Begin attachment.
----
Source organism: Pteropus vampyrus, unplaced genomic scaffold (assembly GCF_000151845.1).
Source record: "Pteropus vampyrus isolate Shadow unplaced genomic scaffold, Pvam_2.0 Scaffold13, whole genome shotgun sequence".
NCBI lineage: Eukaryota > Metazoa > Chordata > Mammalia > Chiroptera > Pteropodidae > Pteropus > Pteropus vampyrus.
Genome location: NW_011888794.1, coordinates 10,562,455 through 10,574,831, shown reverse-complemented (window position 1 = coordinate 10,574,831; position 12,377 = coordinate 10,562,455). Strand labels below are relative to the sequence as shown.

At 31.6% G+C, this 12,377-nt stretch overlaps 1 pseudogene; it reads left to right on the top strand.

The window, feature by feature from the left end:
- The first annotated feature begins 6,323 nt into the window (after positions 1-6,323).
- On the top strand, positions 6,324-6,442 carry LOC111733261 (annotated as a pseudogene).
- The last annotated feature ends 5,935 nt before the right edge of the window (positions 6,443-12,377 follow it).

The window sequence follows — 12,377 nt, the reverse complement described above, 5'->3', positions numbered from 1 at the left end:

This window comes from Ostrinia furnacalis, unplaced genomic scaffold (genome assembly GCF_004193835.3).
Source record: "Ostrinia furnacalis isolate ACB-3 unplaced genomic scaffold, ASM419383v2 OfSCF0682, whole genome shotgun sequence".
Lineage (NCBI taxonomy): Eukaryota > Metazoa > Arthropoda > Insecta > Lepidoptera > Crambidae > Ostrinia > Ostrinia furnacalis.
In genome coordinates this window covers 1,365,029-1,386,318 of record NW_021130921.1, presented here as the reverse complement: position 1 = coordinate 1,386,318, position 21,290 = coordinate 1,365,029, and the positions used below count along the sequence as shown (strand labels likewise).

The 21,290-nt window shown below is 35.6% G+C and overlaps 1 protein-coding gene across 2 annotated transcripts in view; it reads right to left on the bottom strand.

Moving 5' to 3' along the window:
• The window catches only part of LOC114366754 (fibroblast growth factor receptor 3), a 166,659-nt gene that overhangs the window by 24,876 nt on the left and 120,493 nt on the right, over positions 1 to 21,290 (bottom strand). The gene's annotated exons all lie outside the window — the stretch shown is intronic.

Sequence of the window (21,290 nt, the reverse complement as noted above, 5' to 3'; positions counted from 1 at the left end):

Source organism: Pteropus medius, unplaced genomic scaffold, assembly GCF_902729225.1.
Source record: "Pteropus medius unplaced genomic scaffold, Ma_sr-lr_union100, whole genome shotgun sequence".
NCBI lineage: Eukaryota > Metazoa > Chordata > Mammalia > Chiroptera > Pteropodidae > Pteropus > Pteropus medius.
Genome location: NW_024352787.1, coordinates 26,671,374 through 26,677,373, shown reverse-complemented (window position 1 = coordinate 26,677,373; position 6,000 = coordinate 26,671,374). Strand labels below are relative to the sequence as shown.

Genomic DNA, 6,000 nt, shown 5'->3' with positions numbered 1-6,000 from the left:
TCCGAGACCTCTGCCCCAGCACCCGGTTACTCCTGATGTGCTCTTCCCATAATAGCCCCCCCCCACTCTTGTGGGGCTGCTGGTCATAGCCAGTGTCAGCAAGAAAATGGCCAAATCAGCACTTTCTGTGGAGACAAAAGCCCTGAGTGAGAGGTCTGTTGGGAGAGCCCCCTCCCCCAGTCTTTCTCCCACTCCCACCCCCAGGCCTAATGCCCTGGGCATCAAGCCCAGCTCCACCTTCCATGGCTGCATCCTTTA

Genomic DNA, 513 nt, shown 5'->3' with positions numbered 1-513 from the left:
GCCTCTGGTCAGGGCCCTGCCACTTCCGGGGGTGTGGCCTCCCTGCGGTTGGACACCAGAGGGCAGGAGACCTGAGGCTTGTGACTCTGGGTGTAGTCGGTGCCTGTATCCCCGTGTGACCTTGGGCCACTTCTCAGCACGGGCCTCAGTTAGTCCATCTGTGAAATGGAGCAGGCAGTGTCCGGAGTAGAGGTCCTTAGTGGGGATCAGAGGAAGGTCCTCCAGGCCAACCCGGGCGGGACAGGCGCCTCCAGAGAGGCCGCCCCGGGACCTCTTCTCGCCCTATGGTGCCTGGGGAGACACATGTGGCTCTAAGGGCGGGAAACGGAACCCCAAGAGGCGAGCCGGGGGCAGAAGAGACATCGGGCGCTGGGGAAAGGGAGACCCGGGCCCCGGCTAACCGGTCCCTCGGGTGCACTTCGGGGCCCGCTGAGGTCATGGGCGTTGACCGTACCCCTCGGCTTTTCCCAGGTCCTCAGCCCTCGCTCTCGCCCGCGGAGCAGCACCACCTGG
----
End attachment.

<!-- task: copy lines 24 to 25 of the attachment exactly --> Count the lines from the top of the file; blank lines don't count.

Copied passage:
TCCGAGACCTCTGCCCCAGCACCCGGTTACTCCTGATGTGCTCTTCCCATAATAGCCCCCCCCCACTCTTGTGGGGCTGCTGGTCATAGCCAGTGTCAGCAAGAAAATGGCCAAATCAGCACTTTCTGTGGAGACAAAAGCCCTGAGTGAGAGGTCTGTTGGGAGAGCCCCCTCCCCCAGTCTTTCTCCCACTCCCACCCCCAGGCCTAATGCCCTGGGCATCAAGCCCAGCTCCACCTTCCATGGCTGCATCCTTTA

Genomic DNA, 513 nt, shown 5'->3' with positions numbered 1-513 from the left: